Financial system

Canada’s financial system has so far been resilient during the COVID‑19 crisis.

Uncertainty early in the pandemic led to a widespread flight to cash and made it hard to sell financial assets.1 The Bank responded by providing exceptional liquidity support to financial markets, as did other central banks around the world. These actions helped to address problems with market functioning and confidence, rapidly eliminating the effects of the liquidity shock.

Canada’s financial system has functioned well—helping Canadians weather the economic storm. And the financial system will play an important role in fostering a robust recovery.

The financial system is one of the Bank’s four main areas of responsibility. Learn more about the Bank’s core functions.

Vulnerabilities and risks

In May, the Bank’s Financial System Review published timely and insightful assessments of vulnerabilities to the financial system. This work provided helpful information to support Canadians’ understanding of the COVID‑19 crisis.

In other research, Bank staff used new sources of microdata to identify business sectors and households2 that were most at risk of bankruptcy. They also assessed the extent to which income support programs and payment deferrals could help these sectors and households weather the economic crisis. Staff also used a newly developed top‑down stress‑testing framework3 to assess the potential resilience of Canadian banks4 under the worst‑case scenario outlined in the April Monetary Policy Report.5

Later in 2020, staff conducted further analysis and found that households were managing to keep up with their debt payments, but that an increasing number of businesses will likely need financing in 2021 to get by.6

Promoting financial system resilience

In response to the economic impacts of COVID‑19, the Bank launched several new and modified liquidity facilities and asset purchase programs. Their aim was to:

  • keep markets functioning and credit flowing
  • allow interest rate cuts to work their way through the economy

As part of its efforts to reinforce the strength of the financial system over the long term, the Bank signed agreements with prudential regulators in British Columbia, Alberta, New Brunswick, Nova Scotia and Ontario. These agreements enable the Bank to provide secured loans through the Standing Term Liquidity Facility (STLF) to provincially regulated financial institutions in these jurisdictions, as needed. And, thanks to an agreement signed with the Government of Quebec, the Bank can also provide emergency lending assistance to the Fédération des caisses Desjardins du Québec.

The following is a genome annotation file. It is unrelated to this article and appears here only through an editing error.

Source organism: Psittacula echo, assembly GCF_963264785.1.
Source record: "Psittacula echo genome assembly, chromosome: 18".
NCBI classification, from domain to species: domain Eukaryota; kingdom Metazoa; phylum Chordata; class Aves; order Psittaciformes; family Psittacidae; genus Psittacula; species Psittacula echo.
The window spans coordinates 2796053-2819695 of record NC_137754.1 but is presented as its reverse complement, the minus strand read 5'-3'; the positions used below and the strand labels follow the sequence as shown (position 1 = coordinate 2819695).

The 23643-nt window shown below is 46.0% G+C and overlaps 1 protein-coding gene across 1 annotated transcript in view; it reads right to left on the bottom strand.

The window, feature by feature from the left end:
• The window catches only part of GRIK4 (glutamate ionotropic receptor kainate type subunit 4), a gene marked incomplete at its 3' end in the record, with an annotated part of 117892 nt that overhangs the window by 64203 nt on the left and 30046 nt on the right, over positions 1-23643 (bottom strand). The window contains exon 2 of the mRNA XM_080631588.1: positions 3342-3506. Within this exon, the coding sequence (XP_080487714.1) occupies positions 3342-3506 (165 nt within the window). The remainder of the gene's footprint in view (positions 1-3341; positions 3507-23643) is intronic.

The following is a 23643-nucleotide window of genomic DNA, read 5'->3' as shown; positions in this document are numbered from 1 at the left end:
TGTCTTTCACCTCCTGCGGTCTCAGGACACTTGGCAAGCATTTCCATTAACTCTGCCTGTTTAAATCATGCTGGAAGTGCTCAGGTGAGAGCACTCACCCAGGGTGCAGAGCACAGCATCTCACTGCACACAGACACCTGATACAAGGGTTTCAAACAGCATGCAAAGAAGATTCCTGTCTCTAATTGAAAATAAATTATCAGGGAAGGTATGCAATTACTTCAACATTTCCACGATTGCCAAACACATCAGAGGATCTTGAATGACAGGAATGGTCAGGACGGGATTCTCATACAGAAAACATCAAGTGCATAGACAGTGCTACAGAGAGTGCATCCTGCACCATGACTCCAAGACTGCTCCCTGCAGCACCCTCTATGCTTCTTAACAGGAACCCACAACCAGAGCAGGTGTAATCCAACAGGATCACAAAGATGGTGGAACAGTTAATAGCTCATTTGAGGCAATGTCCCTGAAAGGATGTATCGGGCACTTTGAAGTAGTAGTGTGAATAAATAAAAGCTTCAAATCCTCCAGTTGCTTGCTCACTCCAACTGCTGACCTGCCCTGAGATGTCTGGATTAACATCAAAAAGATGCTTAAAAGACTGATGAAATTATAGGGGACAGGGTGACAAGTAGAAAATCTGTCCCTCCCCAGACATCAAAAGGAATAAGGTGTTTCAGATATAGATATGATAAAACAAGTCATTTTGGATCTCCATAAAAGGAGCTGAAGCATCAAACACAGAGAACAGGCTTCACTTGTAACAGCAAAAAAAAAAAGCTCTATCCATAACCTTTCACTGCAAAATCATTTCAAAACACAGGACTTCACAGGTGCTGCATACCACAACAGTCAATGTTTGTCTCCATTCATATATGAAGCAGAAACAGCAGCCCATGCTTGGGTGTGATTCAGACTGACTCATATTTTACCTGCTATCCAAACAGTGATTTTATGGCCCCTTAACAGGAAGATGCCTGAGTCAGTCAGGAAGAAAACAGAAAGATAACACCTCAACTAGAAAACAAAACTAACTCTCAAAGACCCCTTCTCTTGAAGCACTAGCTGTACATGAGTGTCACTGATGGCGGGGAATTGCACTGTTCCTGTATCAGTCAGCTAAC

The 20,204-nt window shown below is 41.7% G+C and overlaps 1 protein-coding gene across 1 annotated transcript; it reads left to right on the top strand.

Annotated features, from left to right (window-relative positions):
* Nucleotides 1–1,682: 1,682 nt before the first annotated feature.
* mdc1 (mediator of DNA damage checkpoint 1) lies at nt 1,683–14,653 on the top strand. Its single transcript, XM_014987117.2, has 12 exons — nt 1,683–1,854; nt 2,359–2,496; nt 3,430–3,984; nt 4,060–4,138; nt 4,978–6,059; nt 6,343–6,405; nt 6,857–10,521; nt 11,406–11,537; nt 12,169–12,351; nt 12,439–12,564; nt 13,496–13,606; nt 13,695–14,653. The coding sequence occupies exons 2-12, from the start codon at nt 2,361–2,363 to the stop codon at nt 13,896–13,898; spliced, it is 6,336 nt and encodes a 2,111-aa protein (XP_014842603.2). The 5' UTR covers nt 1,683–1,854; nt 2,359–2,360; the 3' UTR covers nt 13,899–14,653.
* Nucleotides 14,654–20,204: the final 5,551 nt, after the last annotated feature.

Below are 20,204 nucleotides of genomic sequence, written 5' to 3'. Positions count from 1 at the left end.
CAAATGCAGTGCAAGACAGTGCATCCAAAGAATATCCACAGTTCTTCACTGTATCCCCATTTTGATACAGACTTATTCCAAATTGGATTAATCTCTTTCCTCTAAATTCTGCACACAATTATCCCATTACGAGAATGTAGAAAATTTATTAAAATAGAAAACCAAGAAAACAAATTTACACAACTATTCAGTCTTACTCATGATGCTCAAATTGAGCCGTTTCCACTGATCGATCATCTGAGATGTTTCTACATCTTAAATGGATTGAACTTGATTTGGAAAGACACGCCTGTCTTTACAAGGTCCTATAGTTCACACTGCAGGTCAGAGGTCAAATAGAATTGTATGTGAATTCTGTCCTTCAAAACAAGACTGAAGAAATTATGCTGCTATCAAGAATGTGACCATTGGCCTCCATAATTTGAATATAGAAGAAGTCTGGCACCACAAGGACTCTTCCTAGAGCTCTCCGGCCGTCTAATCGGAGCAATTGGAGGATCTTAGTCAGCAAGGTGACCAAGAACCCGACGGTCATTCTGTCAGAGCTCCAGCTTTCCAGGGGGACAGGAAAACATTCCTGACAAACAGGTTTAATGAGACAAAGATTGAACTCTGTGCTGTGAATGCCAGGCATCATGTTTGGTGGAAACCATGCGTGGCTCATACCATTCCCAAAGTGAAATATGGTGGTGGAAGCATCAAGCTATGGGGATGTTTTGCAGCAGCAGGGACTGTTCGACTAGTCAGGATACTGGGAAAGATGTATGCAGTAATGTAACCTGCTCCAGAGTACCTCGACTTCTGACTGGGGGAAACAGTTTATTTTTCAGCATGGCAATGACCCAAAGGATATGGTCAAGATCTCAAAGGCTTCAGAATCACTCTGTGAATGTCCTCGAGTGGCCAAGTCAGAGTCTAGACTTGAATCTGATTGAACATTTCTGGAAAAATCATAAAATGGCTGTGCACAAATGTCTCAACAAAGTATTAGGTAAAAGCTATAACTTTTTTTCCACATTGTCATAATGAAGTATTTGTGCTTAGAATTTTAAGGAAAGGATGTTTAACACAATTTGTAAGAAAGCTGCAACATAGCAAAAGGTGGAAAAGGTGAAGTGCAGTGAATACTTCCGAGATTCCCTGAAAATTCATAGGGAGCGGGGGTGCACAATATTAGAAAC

Oversight of financial market infrastructures

The Bank’s oversight activities supported the functioning of financial market infrastructures (FMIs) throughout the pandemic.7 During the initial phases of the crisis, Bank staff worked with provincial regulators to monitor how designated systems were operating in the challenging environment. This work resulted in important adjustments to some operational and risk practices.

Outside of its pandemic response, the Bank continued to make progress on longer‑term structural changes for FMIs, including:

  • designating Interac e‑transfer as a prominent payment system
  • establishing the FMI Resolution Committee to carry out the Bank’s responsibilities as resolution authority
  • supporting the transition of the Automated Clearing Settlement System to a new technology platform
  • conducting policy analysis, developing a supervisory approach and engaging payment service providers in anticipation of new responsibilities in retail payments supervision

Domestic partnerships

Throughout the year, the Bank worked with federal and provincial authorities to monitor and assess stress on individual banks and on the financial system. In 2020, the Bank:

  • supported the Office of the Superintendent of Financial Institutions’ decision to adjust the Domestic Stability Buffer in March. This adjustment helped financial institutions to continue lending to businesses and households
  • led the creation of the Systemic Risk Surveillance Committee8 (with both provincial and federal members) to help assess vulnerabilities in the financial system—including the pandemic’s impact on ongoing vulnerabilities (e.g., cyber security)
  • worked with its partners in the Canadian Financial Sector Resiliency Group (CFRG)9 at the beginning of the pandemic to make it easier to share operational information—helping promote a better understanding of potential operational risks
  • continued to support Payments Canada’s program to modernize the country’s core payment systems

In the Bank’s work with Payments Canada, it made progress on key aspects of both Lynx (the new high‑value payment system due to replace the Large Value Transfer System) and Real‑Time Rail (the new retail payments infrastructure that will support instant payments between individuals and businesses). While mandatory remote work and physical distancing protocols slowed progress at various participating agencies, both payment systems are scheduled to be launched over the next two years.